People suffering from anxiety perceive the world in a fundamentally different way than others, according to a new study. The research may help explain why certain people are more prone to anxiety. The study shows that people diagnosed with anxiety are less able to distinguish between a neutral, “safe” stimulus (in this case, the sound of a tone) and one that had earlier been associated with gaining or losing money.
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Laufer, O., Israeli, D., & Paz, R. (2016) Behavioral and Neural Mechanisms of Overgeneralization in Anxiety. Current Biology. DOI: 10.1016/j.cub.2016.01.023
Climate change will continue to affect future generations, but are our children receiving accurate information about it? A new survey suggests not - here's a look and why and some possible solutions... Read more »
How is the brain able to use past experiences to guide decision-making? A few years ago, researchers discovered in rats that awake mental replay of past experiences is critical for learning and making informed choices. Now, the team has discovered key secrets of the underlying brain circuitry — including a unique system that encodes location during inactive periods.
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Kay, K., Sosa, M., Chung, J., Karlsson, M., Larkin, M., & Frank, L. (2016) A hippocampal network for spatial coding during immobility and sleep. Nature, 531(7593), 185-190. DOI: 10.1038/nature17144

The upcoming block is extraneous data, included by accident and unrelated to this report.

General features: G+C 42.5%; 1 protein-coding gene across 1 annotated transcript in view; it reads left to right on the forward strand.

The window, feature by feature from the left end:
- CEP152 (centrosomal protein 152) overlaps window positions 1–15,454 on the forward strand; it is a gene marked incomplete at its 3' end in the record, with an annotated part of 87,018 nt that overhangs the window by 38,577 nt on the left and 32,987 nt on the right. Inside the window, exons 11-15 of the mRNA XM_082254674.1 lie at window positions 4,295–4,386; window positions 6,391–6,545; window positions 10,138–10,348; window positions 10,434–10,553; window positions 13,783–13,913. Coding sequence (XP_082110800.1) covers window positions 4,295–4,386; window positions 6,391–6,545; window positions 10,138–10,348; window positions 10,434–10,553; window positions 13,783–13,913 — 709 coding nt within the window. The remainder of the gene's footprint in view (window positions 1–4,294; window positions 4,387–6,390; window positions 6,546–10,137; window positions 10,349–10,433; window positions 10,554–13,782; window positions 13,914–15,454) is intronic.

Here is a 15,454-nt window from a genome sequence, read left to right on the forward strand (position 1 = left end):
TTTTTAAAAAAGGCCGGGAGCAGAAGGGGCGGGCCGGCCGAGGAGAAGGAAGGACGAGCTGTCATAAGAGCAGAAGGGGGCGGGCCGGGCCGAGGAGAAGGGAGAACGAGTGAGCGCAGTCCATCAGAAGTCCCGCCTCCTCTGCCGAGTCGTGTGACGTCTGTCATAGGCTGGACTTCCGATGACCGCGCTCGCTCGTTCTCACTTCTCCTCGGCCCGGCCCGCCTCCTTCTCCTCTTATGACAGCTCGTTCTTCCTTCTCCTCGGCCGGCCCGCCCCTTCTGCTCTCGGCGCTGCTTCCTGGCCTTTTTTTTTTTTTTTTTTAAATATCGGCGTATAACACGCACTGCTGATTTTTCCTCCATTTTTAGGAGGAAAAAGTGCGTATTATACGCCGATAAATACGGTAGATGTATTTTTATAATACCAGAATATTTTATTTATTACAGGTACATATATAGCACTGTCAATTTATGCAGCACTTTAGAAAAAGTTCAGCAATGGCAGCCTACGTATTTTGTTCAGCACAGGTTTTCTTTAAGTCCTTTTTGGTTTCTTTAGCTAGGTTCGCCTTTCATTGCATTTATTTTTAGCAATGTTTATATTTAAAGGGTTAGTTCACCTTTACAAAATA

Humans are an incredibly groupy type of animal. We form psychologically-meaningful groups based on our gender, age, nationality, religion, politics, skin colour, occupation, sexual inclination, and sports teams, to name just a few. Even in the artificial environment of psychology labs, people will identify with groups based on their totally random allocation to “Group A.” Indeed, they will declare that they feel “more similar” to Group A members than to Group B members, a........ Read more »
Rubin, M., Milanov, M., & Paolini, S. (2016) Uncovering the diverse cultural bases of social identity: Ingroup ties predict self-stereotyping among individualists but not among collectivists. Asian Journal of Social Psychology, 19(3), 225-234. DOI: 10.1111/ajsp.12137
Birth date of a child could play an important role in determining the chances of being diagnosed with attention deficit hyperactivity disorder (ADHD).
The Journal of Pediatrics
In a recent study, researchers from Taiwan considered 378881 subjects in the age range of 4 to 17 years during the study period from September 1, 1997 to August 31, 2011. Those subjects in the study were enrolled from the Taiwan National Health Insurance Research Dat........ Read more »
Chen, M., Lan, W., Bai, Y., Huang, K., Su, T., Tsai, S., Li, C., Lin, W., Chang, W., Pan, T.... (2016) Influence of Relative Age on Diagnosis and Treatment of Attention-Deficit Hyperactivity Disorder in Taiwanese Children. The Journal of Pediatrics. DOI: 10.1016/j.jpeds.2016.02.012
Taking the stairs is normally associated with keeping your body strong and healthy. But new research shows that it improves your brain’s health too — and that education also has a positive effect. Researchers found that the more flights of stairs a person climbs, and the more years of school a person completes, the “younger” their brain physically appears.